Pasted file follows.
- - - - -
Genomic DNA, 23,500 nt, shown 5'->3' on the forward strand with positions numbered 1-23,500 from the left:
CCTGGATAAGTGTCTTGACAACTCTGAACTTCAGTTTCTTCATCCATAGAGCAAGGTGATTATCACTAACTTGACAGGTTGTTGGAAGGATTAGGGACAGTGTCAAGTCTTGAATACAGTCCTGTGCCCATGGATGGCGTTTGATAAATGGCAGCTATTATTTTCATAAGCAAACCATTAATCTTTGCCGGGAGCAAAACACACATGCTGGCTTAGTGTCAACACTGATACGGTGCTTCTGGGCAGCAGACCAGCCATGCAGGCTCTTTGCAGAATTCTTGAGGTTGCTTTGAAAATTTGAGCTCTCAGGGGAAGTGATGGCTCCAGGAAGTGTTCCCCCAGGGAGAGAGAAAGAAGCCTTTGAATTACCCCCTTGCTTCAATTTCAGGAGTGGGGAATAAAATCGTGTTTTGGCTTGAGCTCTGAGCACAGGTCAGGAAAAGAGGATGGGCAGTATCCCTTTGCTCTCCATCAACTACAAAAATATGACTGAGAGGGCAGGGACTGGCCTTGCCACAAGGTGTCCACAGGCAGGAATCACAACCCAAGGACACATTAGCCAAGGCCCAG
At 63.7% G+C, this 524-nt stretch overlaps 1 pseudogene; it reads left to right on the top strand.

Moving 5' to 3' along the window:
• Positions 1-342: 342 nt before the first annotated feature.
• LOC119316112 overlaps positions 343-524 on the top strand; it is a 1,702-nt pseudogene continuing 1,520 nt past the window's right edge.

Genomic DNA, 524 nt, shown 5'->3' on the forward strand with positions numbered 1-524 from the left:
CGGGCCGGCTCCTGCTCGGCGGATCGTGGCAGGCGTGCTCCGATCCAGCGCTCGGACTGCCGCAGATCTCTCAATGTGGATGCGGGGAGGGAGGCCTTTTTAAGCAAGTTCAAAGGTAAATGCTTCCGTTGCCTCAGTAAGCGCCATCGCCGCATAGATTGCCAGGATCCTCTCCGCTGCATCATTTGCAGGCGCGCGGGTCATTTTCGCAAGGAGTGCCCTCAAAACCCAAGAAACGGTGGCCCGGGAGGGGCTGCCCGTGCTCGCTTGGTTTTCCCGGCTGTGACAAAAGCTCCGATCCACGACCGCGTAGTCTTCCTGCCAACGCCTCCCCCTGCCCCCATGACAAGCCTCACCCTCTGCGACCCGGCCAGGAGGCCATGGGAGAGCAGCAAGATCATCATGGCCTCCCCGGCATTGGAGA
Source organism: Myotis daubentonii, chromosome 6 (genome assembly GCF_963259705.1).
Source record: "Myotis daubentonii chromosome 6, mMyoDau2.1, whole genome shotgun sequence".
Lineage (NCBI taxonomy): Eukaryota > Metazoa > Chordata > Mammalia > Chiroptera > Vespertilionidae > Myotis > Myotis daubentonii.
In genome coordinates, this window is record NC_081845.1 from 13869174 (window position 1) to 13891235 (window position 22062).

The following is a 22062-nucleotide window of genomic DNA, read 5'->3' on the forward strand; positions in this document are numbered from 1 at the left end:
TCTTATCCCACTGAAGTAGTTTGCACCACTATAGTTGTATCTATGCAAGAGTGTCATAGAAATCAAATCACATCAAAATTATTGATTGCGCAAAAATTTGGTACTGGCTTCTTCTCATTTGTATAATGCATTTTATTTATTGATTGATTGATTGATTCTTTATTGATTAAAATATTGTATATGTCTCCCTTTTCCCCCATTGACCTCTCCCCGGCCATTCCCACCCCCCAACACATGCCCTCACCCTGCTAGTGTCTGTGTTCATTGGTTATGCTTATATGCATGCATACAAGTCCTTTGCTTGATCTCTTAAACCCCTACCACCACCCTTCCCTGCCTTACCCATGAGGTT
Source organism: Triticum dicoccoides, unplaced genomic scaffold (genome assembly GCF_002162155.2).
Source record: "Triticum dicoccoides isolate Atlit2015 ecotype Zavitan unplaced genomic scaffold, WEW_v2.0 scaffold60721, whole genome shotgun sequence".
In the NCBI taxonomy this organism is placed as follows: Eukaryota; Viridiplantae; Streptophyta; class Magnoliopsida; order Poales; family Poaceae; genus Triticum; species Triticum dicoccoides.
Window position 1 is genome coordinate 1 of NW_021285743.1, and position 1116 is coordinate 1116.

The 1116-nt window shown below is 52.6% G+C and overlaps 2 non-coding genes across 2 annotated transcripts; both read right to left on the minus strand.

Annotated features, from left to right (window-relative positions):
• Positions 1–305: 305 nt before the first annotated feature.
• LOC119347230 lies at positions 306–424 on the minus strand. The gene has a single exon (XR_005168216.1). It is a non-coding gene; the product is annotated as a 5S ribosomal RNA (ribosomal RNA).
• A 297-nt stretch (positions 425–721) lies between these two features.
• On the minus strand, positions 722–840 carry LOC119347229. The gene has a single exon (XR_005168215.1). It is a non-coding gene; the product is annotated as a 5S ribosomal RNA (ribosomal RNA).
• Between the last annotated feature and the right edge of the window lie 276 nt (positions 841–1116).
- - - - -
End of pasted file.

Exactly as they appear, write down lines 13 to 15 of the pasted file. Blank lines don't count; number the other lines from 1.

The following is a 22062-nucleotide window of genomic DNA, read 5'->3' on the forward strand; positions in this document are numbered from 1 at the left end:
TCTTATCCCACTGAAGTAGTTTGCACCACTATAGTTGTATCTATGCAAGAGTGTCATAGAAATCAAATCACATCAAAATTATTGATTGCGCAAAAATTTGGTACTGGCTTCTTCTCATTTGTATAATGCATTTTATTTATTGATTGATTGATTGATTCTTTATTGATTAAAATATTGTATATGTCTCCCTTTTCCCCCATTGACCTCTCCCCGGCCATTCCCACCCCCCAACACATGCCCTCACCCTGCTAGTGTCTGTGTTCATTGGTTATGCTTATATGCATGCATACAAGTCCTTTGCTTGATCTCTTAAACCCCTACCACCACCCTTCCCTGCCTTACCCATGAGGTT
Source organism: Triticum dicoccoides, unplaced genomic scaffold (genome assembly GCF_002162155.2).